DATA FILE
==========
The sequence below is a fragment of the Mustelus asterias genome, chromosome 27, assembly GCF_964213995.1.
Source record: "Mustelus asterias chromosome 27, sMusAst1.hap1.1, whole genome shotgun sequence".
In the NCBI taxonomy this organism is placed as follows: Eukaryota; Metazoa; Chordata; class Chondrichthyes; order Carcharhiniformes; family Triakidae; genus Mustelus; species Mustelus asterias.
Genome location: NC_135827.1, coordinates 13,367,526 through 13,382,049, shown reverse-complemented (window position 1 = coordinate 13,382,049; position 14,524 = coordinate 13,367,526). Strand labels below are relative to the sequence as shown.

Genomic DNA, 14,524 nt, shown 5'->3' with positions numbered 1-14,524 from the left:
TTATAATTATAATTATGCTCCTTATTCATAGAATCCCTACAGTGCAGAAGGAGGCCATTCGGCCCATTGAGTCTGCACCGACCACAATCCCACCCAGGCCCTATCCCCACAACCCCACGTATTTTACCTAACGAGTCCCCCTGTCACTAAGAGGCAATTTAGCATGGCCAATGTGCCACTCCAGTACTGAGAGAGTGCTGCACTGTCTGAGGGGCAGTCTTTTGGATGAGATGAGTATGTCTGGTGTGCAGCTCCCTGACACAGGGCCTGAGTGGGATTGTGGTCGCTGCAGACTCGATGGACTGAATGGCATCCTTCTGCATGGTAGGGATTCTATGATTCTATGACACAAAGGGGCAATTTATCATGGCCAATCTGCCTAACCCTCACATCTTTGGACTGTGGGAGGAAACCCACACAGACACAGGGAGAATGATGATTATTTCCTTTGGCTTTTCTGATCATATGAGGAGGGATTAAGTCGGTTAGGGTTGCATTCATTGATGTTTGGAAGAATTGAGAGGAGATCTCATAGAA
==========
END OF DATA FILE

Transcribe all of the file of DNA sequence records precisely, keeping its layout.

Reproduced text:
The sequence below is a fragment of the Mustelus asterias genome, chromosome 27, assembly GCF_964213995.1.
Source record: "Mustelus asterias chromosome 27, sMusAst1.hap1.1, whole genome shotgun sequence".
In the NCBI taxonomy this organism is placed as follows: Eukaryota; Metazoa; Chordata; class Chondrichthyes; order Carcharhiniformes; family Triakidae; genus Mustelus; species Mustelus asterias.
Genome location: NC_135827.1, coordinates 13,367,526 through 13,382,049, shown reverse-complemented (window position 1 = coordinate 13,382,049; position 14,524 = coordinate 13,367,526). Strand labels below are relative to the sequence as shown.

Genomic DNA, 14,524 nt, shown 5'->3' with positions numbered 1-14,524 from the left:
TTATAATTATAATTATGCTCCTTATTCATAGAATCCCTACAGTGCAGAAGGAGGCCATTCGGCCCATTGAGTCTGCACCGACCACAATCCCACCCAGGCCCTATCCCCACAACCCCACGTATTTTACCTAACGAGTCCCCCTGTCACTAAGAGGCAATTTAGCATGGCCAATGTGCCACTCCAGTACTGAGAGAGTGCTGCACTGTCTGAGGGGCAGTCTTTTGGATGAGATGAGTATGTCTGGTGTGCAGCTCCCTGACACAGGGCCTGAGTGGGATTGTGGTCGCTGCAGACTCGATGGACTGAATGGCATCCTTCTGCATGGTAGGGATTCTATGATTCTATGACACAAAGGGGCAATTTATCATGGCCAATCTGCCTAACCCTCACATCTTTGGACTGTGGGAGGAAACCCACACAGACACAGGGAGAATGATGATTATTTCCTTTGGCTTTTCTGATCATATGAGGAGGGATTAAGTCGGTTAGGGTTGCATTCATTGATGTTTGGAAGAATTGAGAGGAGATCTCATAGAA